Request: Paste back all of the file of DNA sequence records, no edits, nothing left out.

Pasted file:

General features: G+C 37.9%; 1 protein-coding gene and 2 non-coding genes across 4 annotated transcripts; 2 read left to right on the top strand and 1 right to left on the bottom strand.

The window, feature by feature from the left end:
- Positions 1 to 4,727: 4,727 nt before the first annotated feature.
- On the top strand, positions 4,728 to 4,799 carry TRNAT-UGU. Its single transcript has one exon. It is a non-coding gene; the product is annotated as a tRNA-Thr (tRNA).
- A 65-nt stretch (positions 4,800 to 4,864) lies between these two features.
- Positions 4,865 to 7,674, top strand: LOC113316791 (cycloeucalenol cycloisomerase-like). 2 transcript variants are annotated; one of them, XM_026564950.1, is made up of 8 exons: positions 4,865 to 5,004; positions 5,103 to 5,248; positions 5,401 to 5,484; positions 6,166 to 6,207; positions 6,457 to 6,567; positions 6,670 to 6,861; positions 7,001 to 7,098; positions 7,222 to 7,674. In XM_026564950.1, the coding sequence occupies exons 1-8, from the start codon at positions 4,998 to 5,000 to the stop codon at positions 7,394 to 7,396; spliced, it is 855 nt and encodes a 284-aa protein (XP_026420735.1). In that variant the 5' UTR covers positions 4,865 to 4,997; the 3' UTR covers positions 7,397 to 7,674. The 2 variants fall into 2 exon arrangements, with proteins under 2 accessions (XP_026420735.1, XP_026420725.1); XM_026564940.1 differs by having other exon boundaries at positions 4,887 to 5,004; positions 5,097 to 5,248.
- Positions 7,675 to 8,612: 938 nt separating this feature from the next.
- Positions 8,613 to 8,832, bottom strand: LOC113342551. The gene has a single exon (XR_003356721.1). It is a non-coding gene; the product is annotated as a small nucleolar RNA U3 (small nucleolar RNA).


General features: G+C 37.9%; 1 protein-coding gene and 2 non-coding genes across 4 annotated transcripts; 2 read left to right on the top strand and 1 right to left on the bottom strand.

The window, feature by feature from the left end:
- Positions 1 to 4,727: 4,727 nt before the first annotated feature.
- On the top strand, positions 4,728 to 4,799 carry TRNAT-UGU. Its single transcript has one exon. It is a non-coding gene; the product is annotated as a tRNA-Thr (tRNA).
- A 65-nt stretch (positions 4,800 to 4,864) lies between these two features.
- Positions 4,865 to 7,674, top strand: LOC113316791 (cycloeucalenol cycloisomerase-like). 2 transcript variants are annotated; one of them, XM_026564950.1, is made up of 8 exons: positions 4,865 to 5,004; positions 5,103 to 5,248; positions 5,401 to 5,484; positions 6,166 to 6,207; positions 6,457 to 6,567; positions 6,670 to 6,861; positions 7,001 to 7,098; positions 7,222 to 7,674. In XM_026564950.1, the coding sequence occupies exons 1-8, from the start codon at positions 4,998 to 5,000 to the stop codon at positions 7,394 to 7,396; spliced, it is 855 nt and encodes a 284-aa protein (XP_026420735.1). In that variant the 5' UTR covers positions 4,865 to 4,997; the 3' UTR covers positions 7,397 to 7,674. The 2 variants fall into 2 exon arrangements, with proteins under 2 accessions (XP_026420735.1, XP_026420725.1); XM_026564940.1 differs by having other exon boundaries at positions 4,887 to 5,004; positions 5,097 to 5,248.
- Positions 7,675 to 8,612: 938 nt separating this feature from the next.
- Positions 8,613 to 8,832, bottom strand: LOC113342551. The gene has a single exon (XR_003356721.1). It is a non-coding gene; the product is annotated as a small nucleolar RNA U3 (small nucleolar RNA).